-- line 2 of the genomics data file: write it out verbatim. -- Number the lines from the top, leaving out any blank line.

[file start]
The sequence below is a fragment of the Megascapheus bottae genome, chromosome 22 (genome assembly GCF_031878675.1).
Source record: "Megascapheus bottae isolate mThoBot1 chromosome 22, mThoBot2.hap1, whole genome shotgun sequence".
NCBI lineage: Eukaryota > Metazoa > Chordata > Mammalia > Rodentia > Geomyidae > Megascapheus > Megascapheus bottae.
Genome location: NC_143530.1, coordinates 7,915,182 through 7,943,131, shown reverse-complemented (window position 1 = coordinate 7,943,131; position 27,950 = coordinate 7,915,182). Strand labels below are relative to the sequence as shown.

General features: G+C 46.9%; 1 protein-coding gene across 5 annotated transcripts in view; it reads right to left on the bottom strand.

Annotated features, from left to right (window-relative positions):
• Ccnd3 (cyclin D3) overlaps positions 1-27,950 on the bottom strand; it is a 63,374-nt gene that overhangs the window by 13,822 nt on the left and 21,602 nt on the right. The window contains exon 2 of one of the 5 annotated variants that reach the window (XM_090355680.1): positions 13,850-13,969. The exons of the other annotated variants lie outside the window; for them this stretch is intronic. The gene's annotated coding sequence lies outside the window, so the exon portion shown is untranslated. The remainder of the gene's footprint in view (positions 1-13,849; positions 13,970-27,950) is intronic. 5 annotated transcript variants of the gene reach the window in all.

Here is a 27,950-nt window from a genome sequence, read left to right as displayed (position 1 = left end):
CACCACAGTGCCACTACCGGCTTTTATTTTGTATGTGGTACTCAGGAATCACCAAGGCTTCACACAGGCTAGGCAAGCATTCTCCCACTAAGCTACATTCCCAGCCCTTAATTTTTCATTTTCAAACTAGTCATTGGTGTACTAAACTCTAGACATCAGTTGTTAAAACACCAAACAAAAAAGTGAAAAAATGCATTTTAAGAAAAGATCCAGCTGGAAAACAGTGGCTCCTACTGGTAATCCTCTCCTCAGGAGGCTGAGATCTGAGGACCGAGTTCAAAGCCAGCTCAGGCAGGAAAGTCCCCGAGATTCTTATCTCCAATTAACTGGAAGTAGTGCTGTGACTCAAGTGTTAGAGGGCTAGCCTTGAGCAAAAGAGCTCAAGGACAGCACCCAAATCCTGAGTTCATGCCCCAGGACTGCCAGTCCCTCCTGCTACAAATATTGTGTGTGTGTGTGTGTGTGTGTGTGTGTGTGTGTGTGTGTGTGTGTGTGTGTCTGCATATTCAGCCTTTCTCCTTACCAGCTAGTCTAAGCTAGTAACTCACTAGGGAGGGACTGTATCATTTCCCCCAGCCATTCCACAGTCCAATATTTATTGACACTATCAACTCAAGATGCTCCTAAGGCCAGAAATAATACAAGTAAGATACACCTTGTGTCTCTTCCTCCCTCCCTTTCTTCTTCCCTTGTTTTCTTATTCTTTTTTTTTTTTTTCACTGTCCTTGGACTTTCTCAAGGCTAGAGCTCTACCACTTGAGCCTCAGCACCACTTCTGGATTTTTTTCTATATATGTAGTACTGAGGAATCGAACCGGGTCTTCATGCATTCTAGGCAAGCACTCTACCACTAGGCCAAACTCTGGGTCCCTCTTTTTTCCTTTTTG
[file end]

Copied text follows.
Source record: "Megascapheus bottae isolate mThoBot1 chromosome 22, mThoBot2.hap1, whole genome shotgun sequence".